Over the 10-plus years I’ve been involved with FIRST (For Inspiration and Recognition of Science and Technology), I’ve seen a lot of amazing things.
As a judge at this year’s FIRST international championship in Houston, I witnessed something that made me both proud and even more determined to keep doing what I’m doing: I saw many female-only or female-majority teams.
In fact, as I looked around the pits, I felt there were more females under the age of 18 (competing) than over 18 (volunteering).
So that’s why I’m writing this post and encouraging more women to volunteer with FIRST: We need all students to see STEM as a career for men AND women, and for the female students to see themselves as future mentors, coaches, judges and referees. And the best way for the students to see these futures is for them to engage with female role models today.
Good Start. Now, More
I’m 44 years old. When I was in high school, FIRST didn’t exist. I didn’t have the option to be on a robotics team, much less have an all-female robotics team.
I didn’t have the option to meet a real female engineer or learn about engineering from a real engineer. I wish FIRST had existed when I was in elementary, middle or high school. I think of all my friends who might have also taken a STEM career path had they known more about their options and saw more role models who looked like them.
Every day, I talk to people, especially women, about getting involved with FIRST to be the role models these students need. The students need to see us, they need to talk to us, and we need to help them understand what a STEM career looks like, what it can offer, and how they can succeed.
FIRST has the ability to increase the percentage of women in STEM careers, just by having more women volunteers show up and engage with students.
Closing the Gap
With each passing year, we are closing the gap and more girls are interested in STEM. It’s slow progress, but its progress nonetheless.
In less than a decade, when these 18-year-olds are 28, or a seven-year-old is 17, the work we do now will encourage them to mentor teams and judge competitions, so the next generation will see that girls can pursue STEM and they can change the world. In a very short amount of time, we can amplify our efforts.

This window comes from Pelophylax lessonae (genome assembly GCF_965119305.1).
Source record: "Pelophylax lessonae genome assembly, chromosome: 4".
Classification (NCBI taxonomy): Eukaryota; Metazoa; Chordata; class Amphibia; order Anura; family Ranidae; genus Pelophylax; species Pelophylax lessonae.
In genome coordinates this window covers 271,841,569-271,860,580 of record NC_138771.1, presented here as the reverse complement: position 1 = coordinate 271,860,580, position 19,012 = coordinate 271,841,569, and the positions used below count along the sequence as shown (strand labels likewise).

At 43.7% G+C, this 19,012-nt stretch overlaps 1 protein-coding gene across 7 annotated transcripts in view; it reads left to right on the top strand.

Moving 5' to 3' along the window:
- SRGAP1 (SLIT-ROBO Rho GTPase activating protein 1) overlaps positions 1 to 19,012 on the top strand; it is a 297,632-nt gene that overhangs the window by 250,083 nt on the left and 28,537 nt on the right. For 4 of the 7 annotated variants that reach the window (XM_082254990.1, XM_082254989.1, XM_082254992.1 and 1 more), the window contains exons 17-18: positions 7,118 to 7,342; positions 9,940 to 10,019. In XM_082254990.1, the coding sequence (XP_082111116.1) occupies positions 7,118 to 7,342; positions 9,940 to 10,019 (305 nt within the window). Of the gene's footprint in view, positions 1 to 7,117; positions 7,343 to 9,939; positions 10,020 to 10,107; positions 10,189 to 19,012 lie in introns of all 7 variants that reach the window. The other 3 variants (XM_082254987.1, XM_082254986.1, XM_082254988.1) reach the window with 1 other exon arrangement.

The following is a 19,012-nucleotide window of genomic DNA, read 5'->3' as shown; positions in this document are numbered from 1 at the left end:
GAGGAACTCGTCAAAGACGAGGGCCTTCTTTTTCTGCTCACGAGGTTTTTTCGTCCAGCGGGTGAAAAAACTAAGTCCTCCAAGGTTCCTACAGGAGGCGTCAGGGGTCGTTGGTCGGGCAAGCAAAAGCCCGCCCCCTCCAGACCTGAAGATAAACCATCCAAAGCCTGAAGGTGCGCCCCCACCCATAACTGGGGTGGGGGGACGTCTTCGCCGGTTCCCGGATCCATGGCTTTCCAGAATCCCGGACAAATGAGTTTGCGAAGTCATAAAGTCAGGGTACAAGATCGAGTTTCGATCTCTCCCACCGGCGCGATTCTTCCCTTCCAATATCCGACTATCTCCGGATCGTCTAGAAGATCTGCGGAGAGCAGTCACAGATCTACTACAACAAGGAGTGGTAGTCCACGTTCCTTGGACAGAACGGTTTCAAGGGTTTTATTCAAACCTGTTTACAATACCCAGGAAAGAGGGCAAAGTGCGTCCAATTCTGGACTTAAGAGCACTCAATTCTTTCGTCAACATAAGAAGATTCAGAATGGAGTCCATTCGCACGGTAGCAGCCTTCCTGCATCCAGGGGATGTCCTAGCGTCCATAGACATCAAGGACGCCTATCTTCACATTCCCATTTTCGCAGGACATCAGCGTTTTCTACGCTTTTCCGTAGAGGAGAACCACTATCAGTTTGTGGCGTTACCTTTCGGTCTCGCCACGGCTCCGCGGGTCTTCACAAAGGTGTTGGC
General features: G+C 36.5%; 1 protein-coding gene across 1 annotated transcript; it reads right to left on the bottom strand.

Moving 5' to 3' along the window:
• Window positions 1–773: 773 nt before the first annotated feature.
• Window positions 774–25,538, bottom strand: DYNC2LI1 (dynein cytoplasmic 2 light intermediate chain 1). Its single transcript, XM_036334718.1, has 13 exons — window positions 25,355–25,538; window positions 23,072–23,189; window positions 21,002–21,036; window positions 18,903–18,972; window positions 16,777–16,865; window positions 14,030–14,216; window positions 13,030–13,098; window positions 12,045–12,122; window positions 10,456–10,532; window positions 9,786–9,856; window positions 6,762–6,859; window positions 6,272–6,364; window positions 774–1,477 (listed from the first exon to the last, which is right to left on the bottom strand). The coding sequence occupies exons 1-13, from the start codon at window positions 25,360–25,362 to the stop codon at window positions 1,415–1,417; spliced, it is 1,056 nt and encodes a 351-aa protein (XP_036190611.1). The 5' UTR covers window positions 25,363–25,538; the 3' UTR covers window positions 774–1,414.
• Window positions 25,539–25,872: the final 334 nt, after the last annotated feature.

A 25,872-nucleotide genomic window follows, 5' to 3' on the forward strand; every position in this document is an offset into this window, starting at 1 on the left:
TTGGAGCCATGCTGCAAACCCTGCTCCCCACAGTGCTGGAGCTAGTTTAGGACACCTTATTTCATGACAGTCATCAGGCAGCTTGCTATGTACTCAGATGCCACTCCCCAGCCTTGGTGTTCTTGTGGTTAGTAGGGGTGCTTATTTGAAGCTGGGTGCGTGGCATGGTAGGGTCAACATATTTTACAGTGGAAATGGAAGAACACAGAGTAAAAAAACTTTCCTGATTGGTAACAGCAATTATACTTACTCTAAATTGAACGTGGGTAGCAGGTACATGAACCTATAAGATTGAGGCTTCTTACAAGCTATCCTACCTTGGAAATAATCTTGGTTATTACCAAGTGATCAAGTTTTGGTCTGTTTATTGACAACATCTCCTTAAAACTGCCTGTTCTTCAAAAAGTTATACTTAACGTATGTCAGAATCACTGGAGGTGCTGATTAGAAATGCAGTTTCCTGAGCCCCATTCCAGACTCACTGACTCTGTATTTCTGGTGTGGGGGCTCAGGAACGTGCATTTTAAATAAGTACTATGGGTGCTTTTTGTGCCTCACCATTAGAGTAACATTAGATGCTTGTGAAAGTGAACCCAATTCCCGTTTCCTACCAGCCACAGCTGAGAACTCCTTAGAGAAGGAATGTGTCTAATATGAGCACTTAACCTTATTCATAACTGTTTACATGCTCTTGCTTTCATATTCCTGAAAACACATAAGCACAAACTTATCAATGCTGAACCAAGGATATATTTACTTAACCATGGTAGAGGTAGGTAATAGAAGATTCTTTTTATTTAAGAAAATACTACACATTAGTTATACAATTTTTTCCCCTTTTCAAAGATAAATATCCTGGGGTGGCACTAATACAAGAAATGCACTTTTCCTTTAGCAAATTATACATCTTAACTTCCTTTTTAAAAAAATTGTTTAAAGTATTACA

This doesn’t “just happen.”
It takes personal, community and corporate commitment.
When I spoke to the Society of Women Engineer’s Corporate Partnership Council — this group meets three times a year and shares best practices on recruiting, retaining, and advancing female STEM talent — Jay Flores, my company’s STEM ambassador, and I shared our FIRST stories.
We talked about how our coworkers who are engaged with FIRST have higher employee engagement scores, and we all tell stories of higher personal satisfaction in life because we know we are part of inspiring the next generation that will change the world.
Jay and I encouraged these companies to promote volunteering at FIRST events as a corporate outreach activity, and to especially encourage their female STEM talent to volunteer. Being a judge at an event is a great way to start.
This is where thought leadership truly shapes the future. FIRST is one of the best ways our company – and your company – can encourage every age group (FIRST has programs for children as young as six).
And it’s the best way we can build a STEM-ready, diverse workforce eager to take industry and automation to new heights.
We are inspiring young minds. Join us.